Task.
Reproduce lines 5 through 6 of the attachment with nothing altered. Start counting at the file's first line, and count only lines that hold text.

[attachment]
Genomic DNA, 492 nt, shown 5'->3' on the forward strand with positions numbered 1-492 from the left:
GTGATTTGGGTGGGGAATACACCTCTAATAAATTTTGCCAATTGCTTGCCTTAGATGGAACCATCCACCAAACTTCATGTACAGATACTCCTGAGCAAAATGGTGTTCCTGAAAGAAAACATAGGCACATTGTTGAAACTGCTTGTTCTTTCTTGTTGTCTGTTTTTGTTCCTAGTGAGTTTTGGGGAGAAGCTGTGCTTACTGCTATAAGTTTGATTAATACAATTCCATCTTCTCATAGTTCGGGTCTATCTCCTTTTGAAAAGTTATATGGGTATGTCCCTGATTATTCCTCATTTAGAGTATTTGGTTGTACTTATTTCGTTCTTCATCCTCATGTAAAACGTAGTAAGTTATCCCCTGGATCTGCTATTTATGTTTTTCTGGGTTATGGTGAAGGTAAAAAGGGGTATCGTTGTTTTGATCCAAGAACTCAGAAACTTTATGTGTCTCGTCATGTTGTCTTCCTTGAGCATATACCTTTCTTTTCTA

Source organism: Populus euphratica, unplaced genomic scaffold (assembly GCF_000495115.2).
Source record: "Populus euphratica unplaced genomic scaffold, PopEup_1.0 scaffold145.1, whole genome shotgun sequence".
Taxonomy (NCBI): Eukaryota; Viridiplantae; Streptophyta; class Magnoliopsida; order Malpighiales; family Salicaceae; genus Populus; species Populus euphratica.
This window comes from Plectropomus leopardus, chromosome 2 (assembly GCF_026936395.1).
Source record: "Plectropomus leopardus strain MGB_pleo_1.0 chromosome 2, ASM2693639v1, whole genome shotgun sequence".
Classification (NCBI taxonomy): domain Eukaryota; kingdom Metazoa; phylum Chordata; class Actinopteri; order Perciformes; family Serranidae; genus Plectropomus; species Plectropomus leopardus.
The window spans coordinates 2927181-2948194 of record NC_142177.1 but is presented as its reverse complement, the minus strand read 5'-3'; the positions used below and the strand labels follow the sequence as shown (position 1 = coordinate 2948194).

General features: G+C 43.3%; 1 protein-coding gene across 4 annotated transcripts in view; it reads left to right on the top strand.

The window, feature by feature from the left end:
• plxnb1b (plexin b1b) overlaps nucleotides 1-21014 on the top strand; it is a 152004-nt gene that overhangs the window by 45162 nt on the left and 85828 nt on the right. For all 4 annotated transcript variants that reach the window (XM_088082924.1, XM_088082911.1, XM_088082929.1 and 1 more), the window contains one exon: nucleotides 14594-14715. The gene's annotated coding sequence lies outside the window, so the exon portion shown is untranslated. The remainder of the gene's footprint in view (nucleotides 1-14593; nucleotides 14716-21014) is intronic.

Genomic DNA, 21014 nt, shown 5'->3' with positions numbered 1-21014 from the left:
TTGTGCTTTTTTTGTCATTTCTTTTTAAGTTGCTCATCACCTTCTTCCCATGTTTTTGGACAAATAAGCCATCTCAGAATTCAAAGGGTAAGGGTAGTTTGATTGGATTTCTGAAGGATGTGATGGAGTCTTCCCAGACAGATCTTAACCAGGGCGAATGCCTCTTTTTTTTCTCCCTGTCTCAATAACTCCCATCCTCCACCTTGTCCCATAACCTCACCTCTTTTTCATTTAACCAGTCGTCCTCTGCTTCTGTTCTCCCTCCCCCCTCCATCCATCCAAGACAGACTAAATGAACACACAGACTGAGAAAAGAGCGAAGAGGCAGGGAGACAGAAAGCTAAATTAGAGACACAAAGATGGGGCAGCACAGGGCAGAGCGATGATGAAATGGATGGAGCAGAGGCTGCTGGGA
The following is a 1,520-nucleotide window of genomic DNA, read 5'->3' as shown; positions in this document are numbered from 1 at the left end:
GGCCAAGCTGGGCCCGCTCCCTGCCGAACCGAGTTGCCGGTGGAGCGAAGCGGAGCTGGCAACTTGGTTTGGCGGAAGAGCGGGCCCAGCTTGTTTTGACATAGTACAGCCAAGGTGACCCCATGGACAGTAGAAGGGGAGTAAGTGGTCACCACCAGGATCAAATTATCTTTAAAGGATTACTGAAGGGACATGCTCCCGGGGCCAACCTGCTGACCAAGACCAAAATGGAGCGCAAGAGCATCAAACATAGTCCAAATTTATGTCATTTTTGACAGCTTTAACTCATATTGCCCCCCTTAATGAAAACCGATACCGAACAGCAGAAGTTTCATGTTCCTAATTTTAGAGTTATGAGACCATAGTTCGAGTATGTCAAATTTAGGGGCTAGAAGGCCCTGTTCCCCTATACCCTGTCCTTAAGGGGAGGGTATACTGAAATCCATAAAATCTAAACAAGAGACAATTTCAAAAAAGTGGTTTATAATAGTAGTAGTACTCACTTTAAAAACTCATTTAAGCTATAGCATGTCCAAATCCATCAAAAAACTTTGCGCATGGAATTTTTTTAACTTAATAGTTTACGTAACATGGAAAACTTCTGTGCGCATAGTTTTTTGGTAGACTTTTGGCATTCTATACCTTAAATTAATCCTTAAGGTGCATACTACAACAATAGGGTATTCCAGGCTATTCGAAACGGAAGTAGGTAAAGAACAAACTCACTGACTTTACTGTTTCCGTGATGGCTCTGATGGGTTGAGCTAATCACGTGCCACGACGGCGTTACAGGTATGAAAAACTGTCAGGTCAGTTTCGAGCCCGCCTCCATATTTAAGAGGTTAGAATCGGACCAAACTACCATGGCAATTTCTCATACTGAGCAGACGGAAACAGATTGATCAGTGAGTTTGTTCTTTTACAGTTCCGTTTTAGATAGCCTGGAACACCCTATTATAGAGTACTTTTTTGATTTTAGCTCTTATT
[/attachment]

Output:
Taxonomy (NCBI): Eukaryota; Viridiplantae; Streptophyta; class Magnoliopsida; order Malpighiales; family Salicaceae; genus Populus; species Populus euphratica.
This window comes from Plectropomus leopardus, chromosome 2 (assembly GCF_026936395.1).